Not wanting to believe the results

Press Criticism | By Craig Gurian |

It’s astonishing, really. Give plenty of room for horse-race and strategy stories. But nothing on how Chris Quinn ran the City Council?  It would be bizarre enough in any circumstance, but two of the major issues in the 2013 campaign — stop-and-frisk and unpaid leave — illustrated a broader pattern of not only aligning herself with business interests and Mayor Bloomberg but also of an unwillingness to allow the voice of a majority of City Council members to be heard.


Embedded assumptions

My own view is that this is a classic case of a newsroom caught within its own assumptions.  Everyone “knew” that Chris Quinn squashed legislation, but it wasn’t “newsworthy” because, deep down, the reporters shared the Bloomberg view that legislative authority was too important to trust to rank-and-file legislators.

It wouldn’t be the only occasion where the reporter’s assumptions shaped campaign coverage. In a piece on how de Blasio was taking on income inequity in the City, Michael Barbaro saw the candidate’s approach as the “season’s riskiest calculation” in a city where residents have become “comfortably accustomed” (assumption, no evidence) to the “smooth-running” (assumption, no evidence), “highly efficient apparatus of government under Michael R. Bloomberg” (assumption, no evidence).

Of course, the New Yorkers imagined in the piece may have been from similar socioeconomic precincts as the New Yorkers with whom Taylor opened her piece: “two dozen accomplished women — bankers, law firm partners and technology executives,” including “Mary Ann Tighe, the real-estate executive, and Diana L. Taylor, girlfriend of the current mayor.”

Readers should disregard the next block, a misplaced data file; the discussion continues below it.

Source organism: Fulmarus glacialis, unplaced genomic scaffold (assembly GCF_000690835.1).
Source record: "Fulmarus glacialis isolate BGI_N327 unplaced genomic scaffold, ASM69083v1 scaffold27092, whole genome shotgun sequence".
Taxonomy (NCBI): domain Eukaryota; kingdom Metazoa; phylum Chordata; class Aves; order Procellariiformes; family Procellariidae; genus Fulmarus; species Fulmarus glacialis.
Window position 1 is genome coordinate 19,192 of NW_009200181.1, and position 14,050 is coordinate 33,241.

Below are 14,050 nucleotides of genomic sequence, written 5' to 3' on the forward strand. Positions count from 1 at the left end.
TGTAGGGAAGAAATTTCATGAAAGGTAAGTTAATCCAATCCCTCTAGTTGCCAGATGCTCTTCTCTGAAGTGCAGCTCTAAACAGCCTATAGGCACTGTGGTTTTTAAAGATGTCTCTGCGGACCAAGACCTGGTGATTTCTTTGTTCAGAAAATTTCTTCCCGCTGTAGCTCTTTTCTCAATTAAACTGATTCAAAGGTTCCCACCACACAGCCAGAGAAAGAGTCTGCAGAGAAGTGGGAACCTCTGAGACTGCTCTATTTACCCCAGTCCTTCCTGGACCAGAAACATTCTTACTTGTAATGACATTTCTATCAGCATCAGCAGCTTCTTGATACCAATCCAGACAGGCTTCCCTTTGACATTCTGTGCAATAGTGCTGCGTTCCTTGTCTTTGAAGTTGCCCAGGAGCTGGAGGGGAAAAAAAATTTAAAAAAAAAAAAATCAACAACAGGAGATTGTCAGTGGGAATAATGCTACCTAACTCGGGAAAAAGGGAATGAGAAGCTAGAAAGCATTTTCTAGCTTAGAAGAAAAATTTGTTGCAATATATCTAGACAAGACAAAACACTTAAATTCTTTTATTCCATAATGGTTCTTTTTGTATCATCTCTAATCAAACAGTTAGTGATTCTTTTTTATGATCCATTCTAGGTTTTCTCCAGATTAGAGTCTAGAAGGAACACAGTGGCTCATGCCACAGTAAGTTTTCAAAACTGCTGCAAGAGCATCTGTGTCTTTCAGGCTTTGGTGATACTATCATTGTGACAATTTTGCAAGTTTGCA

Residents of New York more broadly understood, the primary showed, were not living in the city in which Barbaro was living.


What comes next?

The general election is in six weeks. Joseph Lhota, the Republican nominee describes himself on his campaign website as having been “an integral part of Mayor Rudy Giuliani’s core management team.” During the eight years that Giuliani was mayor (1994 to 2001), Lhota held administrative positions, including budget director during Giuliani’s first term, and was deputy mayor for operations in Giuliani’s second term.

The substance of what he did in the Giuliani administration would seem awfully relevant to Lhota’s run for mayor.  Unlike what happened with Speaker Quinn’s record — where the Times waited until after the primary to mention that Quinn “used her position to block legislation that she (often in alliance with Mayor Michael R. Bloomberg) opposed” — perhaps the Times will report on Mr. Lhota’s time with Mayor Giuliani before the general election is held.

Research assistance: Michelle Mayer

Correction (Sept. 26): The pull quote on page 1 has been corrected to clarify that, as stated clearly in the story, the lack of coverage complained of was a lack of coverage of the Speaker’s dictatorial approach to what legislation saw the light of day.

Disclosure note: The editors (strictly in their individual capacities) have been supporters of the de Blasio campaign.


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